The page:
2K10: A Breakthrough Year, or More of the Same?
Hello, everyone! I have missed you all, and must convey my apologies for our seeming abandonment of this blog. We are still here, still watching the world of marriage (and other LGBT) equality.
We’ve taken the holiday season to reinvest in our lives at home in Seattle. We’ve seen friends, put up and taken down a Christmas tree, rearranged our house for a crawling–and now cruising–Frances, found work (Ami) and pursued employment diligently (me). We still have a trailer parked in our driveway, which I’m sure the neighbors celebrate. We still own a V-8 Jeep, not the ideal commuter car. But our darling puppy, Esmerelda, put her unique mark on our vehicle by chewing through the back seat upholstery and severing the wires to the rear window defroster coils. How to sell such a vehicle? We are still working on that dilemma.
This year could be historic for marriage equality. I have been following the Prop 8 trial on the Courage Campaign’s Prop 8 Trial Tracker (in-depth and immediate coverage) and at Pam’s House Blend (summary coverage). So far only the plaintiff’s (our side’s) witnesses have been called, and so far it’s going well. When I say going well, I mean that our witnesses have made a very good case for why the plaintiff’s constitutional rights have been violated and have not faltered from their positions on cross-examination.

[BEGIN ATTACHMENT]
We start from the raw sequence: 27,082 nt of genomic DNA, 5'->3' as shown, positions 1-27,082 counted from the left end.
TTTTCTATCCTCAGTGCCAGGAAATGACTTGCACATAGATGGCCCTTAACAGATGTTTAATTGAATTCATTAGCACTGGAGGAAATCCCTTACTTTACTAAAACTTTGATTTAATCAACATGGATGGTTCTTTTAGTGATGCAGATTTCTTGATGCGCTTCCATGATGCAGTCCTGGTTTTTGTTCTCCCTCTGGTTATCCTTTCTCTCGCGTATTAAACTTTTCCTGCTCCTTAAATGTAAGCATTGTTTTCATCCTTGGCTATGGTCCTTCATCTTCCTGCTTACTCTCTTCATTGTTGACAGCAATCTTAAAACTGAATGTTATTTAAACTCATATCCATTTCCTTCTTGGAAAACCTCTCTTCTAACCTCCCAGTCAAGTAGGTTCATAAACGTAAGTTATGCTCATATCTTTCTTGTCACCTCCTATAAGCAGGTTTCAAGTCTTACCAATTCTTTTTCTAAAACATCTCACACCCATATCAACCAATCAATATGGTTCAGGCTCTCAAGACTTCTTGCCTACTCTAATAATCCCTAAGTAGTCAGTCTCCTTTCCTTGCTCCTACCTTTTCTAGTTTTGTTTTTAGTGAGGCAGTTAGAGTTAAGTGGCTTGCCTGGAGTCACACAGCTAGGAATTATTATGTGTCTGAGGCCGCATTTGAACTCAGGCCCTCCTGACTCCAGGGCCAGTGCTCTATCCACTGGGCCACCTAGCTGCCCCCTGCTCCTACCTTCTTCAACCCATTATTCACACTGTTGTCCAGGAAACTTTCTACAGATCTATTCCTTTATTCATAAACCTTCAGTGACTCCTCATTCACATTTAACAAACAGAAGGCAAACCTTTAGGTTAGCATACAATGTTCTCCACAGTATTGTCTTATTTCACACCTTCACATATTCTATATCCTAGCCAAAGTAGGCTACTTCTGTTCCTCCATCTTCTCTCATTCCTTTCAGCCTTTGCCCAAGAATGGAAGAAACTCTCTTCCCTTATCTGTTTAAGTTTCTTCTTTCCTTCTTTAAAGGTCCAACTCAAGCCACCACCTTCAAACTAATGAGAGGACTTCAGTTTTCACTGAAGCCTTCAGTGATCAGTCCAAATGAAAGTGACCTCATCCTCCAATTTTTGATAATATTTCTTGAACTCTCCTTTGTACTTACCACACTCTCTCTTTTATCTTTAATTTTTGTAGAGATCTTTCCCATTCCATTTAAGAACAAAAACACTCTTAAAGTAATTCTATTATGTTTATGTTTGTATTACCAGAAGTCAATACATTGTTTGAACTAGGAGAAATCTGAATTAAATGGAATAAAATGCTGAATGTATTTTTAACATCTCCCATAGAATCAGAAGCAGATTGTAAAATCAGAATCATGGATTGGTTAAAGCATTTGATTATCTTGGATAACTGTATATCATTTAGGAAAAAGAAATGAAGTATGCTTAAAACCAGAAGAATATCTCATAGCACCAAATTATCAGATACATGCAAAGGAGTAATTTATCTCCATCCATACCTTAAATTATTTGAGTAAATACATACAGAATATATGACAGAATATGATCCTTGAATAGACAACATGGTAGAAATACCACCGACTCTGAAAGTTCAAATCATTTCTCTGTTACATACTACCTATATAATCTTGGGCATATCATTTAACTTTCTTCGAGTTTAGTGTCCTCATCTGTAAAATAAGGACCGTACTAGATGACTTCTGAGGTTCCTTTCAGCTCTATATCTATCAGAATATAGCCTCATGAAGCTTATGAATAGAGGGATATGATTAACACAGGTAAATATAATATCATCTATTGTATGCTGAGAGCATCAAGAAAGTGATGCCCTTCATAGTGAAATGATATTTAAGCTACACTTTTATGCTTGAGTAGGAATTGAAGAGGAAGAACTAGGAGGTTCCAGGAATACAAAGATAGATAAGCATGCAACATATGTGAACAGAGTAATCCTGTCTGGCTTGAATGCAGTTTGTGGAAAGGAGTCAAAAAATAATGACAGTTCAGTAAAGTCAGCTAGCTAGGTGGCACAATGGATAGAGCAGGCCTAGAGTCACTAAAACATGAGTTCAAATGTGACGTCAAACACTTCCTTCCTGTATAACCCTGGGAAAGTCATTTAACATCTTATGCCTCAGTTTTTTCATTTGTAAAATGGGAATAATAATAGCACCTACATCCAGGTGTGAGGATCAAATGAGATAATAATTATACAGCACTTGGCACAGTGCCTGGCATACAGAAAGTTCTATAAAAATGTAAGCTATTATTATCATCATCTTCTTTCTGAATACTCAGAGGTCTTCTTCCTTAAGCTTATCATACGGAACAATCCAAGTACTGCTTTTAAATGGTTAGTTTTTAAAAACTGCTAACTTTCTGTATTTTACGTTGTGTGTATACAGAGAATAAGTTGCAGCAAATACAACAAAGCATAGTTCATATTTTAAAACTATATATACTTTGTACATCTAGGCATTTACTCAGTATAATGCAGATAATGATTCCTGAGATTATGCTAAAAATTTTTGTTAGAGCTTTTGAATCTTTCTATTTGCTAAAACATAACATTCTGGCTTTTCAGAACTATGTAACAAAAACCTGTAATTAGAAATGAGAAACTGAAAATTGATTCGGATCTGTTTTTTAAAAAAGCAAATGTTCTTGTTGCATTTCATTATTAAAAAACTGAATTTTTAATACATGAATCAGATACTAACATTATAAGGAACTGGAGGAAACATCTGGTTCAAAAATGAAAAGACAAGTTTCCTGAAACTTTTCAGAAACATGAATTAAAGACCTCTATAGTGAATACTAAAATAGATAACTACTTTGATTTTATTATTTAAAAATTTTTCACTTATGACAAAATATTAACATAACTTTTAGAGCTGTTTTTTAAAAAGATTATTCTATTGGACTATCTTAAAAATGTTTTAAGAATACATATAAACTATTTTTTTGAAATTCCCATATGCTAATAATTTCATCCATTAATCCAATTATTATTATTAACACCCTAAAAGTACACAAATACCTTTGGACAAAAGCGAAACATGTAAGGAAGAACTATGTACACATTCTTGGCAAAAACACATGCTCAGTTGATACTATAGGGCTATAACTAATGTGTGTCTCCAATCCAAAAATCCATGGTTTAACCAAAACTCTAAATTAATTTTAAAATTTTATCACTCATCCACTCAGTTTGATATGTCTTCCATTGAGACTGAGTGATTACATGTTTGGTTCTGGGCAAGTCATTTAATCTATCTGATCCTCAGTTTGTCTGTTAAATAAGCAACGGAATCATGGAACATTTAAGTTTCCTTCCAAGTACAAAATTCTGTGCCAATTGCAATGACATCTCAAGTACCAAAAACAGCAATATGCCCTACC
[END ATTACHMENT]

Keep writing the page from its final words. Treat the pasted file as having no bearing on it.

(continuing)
I’ve done some research as to what will happen if Judge Walker, the federal judge on the case, decides in favor of the plaintiff. It will undoubtedly be appealed, in which case it will go to the Ninth Circuit Court of Appeals. When that case is decided, in all likelihood the loser will appeal to the Supreme Court. (Strangely, I had a hard time finding out how many levels there were between this court and the Supreme Court. If my information is faulty, lease let me know so I may correct the information.)
Central to this case are the possible categorization of gays and lesbians as a “suspect class” and the violation of our “fundamental rights.” I didn’t know what these legal terms meant before this trial, so bear with me while I display my legal non-expertise in describing them. In the interest of (vain hope of?) concision, I will describe suspect class today and fundamental rights next time.
Interestingly, the idea of a suspect class originated from a discriminatory ruling on the part of the Supreme Court in 1944, Korematsu v. the United States. Ironically speaking for the majority, which upheld the legality of the internment of Japanese immigrants on the West Coast, Justice Hugo Black wrote:
all legal restrictions which curtail the Civil Rights of a single group are immediately suspect. That is not to say that all such restrictions are unconstitutional. It is to say that courts must subject them to the most rigid scrutiny. Pressing public necessity may sometimes justify the existence of such restrictions; racial antagonism never can.
This ruling created the concept of the suspect class and of strict scrutiny. It relates specifically to the interpretation by the courts of matters related to the Equal Protection Clause of the Fourteenth Amendment to the Constitution. This clause of this amendment is the one that is violated by Proposition 8: